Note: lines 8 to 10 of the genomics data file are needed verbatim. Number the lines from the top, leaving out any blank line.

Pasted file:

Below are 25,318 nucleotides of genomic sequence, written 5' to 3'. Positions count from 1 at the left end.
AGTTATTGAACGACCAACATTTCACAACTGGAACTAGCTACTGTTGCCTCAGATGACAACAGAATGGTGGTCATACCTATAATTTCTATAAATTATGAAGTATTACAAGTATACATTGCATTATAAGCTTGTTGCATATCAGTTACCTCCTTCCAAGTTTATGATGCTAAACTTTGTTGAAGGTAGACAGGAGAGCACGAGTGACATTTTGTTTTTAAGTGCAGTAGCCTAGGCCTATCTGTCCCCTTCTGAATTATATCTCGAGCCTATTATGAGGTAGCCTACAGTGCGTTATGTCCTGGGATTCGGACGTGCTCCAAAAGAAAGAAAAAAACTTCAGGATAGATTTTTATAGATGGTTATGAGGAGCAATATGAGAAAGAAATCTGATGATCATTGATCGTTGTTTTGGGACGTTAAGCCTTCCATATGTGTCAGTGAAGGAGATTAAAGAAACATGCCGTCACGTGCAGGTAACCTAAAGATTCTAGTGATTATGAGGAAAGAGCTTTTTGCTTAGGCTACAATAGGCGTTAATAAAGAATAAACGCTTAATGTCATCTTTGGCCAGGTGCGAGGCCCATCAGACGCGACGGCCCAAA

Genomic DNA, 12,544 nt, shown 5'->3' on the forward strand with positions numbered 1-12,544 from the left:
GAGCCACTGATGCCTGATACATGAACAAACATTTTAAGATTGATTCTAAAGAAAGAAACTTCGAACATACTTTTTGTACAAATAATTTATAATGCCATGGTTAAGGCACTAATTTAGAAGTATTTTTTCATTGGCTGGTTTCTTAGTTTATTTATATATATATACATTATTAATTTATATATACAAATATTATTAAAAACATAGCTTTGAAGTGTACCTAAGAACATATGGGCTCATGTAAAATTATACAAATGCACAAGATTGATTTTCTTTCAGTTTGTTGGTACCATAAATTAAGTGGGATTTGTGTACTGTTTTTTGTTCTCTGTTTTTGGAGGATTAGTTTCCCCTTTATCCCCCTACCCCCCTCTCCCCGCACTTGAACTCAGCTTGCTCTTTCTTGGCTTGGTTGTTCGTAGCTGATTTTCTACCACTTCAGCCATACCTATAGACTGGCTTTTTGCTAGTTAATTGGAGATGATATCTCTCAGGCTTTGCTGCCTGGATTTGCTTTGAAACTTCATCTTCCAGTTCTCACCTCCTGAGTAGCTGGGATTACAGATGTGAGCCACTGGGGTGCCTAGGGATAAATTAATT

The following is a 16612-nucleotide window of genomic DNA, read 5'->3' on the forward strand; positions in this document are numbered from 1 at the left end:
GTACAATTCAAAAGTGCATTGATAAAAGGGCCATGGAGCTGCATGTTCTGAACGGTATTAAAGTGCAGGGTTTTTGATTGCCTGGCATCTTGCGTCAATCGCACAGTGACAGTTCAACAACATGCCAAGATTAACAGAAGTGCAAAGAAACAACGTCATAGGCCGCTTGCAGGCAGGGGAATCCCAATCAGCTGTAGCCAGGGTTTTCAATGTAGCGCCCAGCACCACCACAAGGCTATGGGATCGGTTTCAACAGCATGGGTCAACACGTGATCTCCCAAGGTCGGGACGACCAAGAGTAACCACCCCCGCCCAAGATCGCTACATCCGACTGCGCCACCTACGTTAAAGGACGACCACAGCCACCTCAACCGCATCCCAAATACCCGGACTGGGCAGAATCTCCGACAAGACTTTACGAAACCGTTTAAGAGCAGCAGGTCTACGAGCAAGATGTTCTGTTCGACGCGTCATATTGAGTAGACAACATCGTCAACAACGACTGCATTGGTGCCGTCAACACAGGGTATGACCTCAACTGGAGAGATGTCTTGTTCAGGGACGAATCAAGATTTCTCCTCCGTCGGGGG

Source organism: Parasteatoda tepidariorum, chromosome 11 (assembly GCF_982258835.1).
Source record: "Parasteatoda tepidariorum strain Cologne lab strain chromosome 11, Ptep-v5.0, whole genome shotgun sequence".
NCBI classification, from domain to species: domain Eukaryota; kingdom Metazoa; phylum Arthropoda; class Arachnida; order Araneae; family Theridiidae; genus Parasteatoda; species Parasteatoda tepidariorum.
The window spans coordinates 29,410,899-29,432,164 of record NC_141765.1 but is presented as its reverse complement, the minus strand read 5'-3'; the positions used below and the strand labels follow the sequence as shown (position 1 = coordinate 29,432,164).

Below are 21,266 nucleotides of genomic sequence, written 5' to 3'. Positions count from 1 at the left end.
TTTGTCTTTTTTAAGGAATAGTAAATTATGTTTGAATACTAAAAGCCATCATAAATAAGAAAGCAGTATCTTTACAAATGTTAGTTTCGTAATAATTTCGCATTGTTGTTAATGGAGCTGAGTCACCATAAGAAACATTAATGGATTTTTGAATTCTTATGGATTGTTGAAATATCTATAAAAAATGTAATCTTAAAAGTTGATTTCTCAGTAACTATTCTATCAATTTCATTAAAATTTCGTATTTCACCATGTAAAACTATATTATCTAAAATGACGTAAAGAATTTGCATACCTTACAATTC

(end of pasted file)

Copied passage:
Source record: "Parasteatoda tepidariorum strain Cologne lab strain chromosome 11, Ptep-v5.0, whole genome shotgun sequence".
NCBI classification, from domain to species: domain Eukaryota; kingdom Metazoa; phylum Arthropoda; class Arachnida; order Araneae; family Theridiidae; genus Parasteatoda; species Parasteatoda tepidariorum.
The window spans coordinates 29,410,899-29,432,164 of record NC_141765.1 but is presented as its reverse complement, the minus strand read 5'-3'; the positions used below and the strand labels follow the sequence as shown (position 1 = coordinate 29,432,164).